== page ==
photo of Asma Afsaruddin

Asma Afsaruddin

Professor, Department of Near Eastern Languages & Cultures
Adjunct Professor, Department of Religious Studies

Memorial Hall, Rm. M17


Ph.D., Johns Hopkins University, 1993

Research Interests

Professional Biography

My most recent book is titled The First Muslims: History and Memory, published by Oneworld Publishers in Oxford, England, in 2008. This book discusses the continuing influence of the first three generations of Muslims, collectively called “the Pious Forbears” (al-salaf al-salih) whose religious practices and personal lives are deemed to be paradigmatic and worthy of emulation by later generations of Muslims. Currently, I am completing a book-length manuscript to be published by Oxford University Press, circa 2012, called Striving in the Path of God: Jihad and Martyrdom in Islamic Thought and Praxis. The work focuses on a shifting trajectory of the meanings of jihad and of the related concepts of “martyr” and “martyrdom” from the earliest period of Islam through the late medieval period and down to our present time. It retrieves a broad spectrum of meanings assigned to the term jihad and its derivatives in the Qur’an, especially as reflected diachronically in exegetical works. Additionally, I look at hadith works (containing the statements of the Prophet Muhammad), later fada’il al-jihad (“excellences of jihad”) works, and standard legal treatises on the topic, as well as contemporary literature on jihad, terrorism, and so-called “martyrdom operations.” I have also signed a contract with Edinburgh University Press to write a volume of discrete essays under the title Contemporary Issues in Islam. The book will address some key issues of particular relevance in the contemporary period, such as Muslim reactions to secular modernity, political Islam, religious extremism and militancy, gender, inter-faith relations, and the roles of Western Muslims.

I was recently appointed a senior editor for the Oxford Encyclopedia of Women and Islam and have served in the past on the editorial boards of the Middle East Studies Association Bulletin, Blackwell’s Religion Compass (Islam Section), the Oxford Dictionary of Islam, the Oxford Encyclopedia of the Islamic World, and Routledge’s Medieval Islamic Civilization.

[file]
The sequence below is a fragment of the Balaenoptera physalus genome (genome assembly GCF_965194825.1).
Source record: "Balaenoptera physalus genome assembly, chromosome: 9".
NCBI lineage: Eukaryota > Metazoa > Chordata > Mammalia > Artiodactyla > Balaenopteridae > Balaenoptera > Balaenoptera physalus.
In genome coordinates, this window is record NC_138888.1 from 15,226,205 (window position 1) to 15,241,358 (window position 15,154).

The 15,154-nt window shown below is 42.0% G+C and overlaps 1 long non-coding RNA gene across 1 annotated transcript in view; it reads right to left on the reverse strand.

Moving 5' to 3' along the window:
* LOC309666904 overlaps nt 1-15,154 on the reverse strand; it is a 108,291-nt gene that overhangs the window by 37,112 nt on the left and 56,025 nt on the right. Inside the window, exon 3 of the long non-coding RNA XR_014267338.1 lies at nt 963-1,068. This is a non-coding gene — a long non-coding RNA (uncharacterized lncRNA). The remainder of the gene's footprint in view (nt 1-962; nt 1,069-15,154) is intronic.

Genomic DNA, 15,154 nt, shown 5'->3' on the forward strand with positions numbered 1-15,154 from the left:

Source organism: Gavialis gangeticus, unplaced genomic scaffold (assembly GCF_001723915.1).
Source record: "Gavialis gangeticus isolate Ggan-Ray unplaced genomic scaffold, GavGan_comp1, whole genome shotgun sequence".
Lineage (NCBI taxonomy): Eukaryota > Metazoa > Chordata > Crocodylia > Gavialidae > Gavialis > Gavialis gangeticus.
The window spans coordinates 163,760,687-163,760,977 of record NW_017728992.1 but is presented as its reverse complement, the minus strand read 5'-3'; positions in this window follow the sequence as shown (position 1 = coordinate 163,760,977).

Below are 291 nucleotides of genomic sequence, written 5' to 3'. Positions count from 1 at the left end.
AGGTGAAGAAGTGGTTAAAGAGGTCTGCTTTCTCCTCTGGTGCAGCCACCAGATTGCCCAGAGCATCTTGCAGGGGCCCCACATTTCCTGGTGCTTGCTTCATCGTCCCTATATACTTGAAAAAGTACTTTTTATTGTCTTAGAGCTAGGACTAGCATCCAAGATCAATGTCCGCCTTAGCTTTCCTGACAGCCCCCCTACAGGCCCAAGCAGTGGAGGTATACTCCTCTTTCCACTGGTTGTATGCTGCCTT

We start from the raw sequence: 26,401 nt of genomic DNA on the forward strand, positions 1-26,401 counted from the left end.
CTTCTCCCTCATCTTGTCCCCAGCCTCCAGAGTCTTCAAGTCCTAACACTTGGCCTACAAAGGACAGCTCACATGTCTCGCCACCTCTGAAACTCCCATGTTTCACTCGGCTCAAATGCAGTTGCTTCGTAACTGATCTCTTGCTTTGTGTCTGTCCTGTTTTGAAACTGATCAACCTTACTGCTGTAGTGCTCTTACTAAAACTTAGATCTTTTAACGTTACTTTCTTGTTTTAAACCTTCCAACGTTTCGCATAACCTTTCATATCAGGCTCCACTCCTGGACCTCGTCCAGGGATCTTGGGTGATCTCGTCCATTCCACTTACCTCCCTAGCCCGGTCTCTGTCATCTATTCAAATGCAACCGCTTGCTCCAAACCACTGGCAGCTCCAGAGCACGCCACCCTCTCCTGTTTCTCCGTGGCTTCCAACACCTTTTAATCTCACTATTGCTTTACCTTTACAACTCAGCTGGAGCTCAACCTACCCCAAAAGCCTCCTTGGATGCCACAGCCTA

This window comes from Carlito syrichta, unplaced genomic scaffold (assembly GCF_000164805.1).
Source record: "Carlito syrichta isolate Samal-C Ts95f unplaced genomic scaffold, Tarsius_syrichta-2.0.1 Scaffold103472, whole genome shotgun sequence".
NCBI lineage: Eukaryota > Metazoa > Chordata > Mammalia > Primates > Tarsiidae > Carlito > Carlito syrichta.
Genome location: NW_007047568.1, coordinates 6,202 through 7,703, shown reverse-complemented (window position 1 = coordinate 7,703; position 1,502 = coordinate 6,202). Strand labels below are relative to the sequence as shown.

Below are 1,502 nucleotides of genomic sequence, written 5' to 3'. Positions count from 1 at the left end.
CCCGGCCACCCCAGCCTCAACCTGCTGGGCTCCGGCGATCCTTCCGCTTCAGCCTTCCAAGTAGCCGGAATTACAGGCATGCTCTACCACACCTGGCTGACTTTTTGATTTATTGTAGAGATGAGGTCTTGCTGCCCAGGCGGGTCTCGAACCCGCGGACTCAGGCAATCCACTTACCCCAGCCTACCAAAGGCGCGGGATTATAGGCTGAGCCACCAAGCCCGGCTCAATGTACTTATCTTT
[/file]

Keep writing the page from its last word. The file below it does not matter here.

Courses Recently Taught

Publication Highlights


Striving in the Path of God: Jihad and Martyrdom in Islamic Thought and Practice. Oxford: Oxford University Press, 2012, forthcoming

The First Muslims: History and Memory. Oxford: Oneworld Publications, 2008.

Excellence and Precedence: Medieval Islamic Discourse on Legitimate Leadership. Leiden: E.J. Brill, 2002.

(Editor) Hermeneutics and Honor: Negotiating Female Public Space in Islamic/ate Societies. Middle East Monograph Series. Cambridge, Mass. Harvard University, 1999.

(Co-editor) Humanism, Culture and Language in the Near East: Essays in Honor of Georg Krotkoff. Winona Lake, Ind.: Eisenbrauns, 1997.

Articles and Book Chapters:

Article “Martyrdom” in The Encyclopedia of Islamic Political Thought. Ed. Wadad Kadi et al. Princeton: Princeton University Press, 2011 (forthcoming).

“Early Women Exemplars and the Construction of Gendered Space: (Re-)Defining Feminine Moral Excellence,” in Harem Histories, ed. Marilyn Booth. Durham, N.C.: Duke University Press, 2010. Pp. 23-48.

“Where Heaven and Earth Meet: Remembering Muhammad as Head of State,” in The Cambridge Companion to Muhammad. Ed. Jonathan Brockopp. Cambridge, Eng.: Cambridge University Press, 2010. Pp. 180-198.

“Demarcating Fault-Lines within Islam: Muslim Modernists and Hard-Line Islamists Engage the Shari‘a,” in Between Renewal and Tradition: Shari‘a as Discourse in Encounter with Europe. Ed. Jorgen S. Nielsen and Lisbet Christoffersen. London: Hurst, 2010. Pp. 29-44.

“Debating Absolutism and Pluralism in Contemporary Islam,” in Debating the War of Ideas. Ed. Erik Patterson and John Gallagher. New York: Palgrave Macmillan, 2009. Pp. 207-27.

“An Altered Terrain: Engaging Islam in Post-9/11 Academia and the Public Sphere,” in The Impact of 9/11 on Religion and Philosophy: The Day that Changed Everything? Ed. Matthew J. Morgan. New York: Palgrave Macmillan, 2009. Pp. 19-29.

“Discerning a Qur’anic Mandate for Mutually Transformational Dialogue” in Criteria of Discernment in Interreligious Dialogue. Ed. Catherine Cornille. Eugene: Wipf & Stock, 2009. Pp. 101-121.

“The Hermeneutics of Inter-Faith Relations: Retrieving Moderation and Pluralism as Universal Principles in Qur’anic Exegeses,” Journal of Religious Ethics 37,Wiley, 2009. Pp.331-54.


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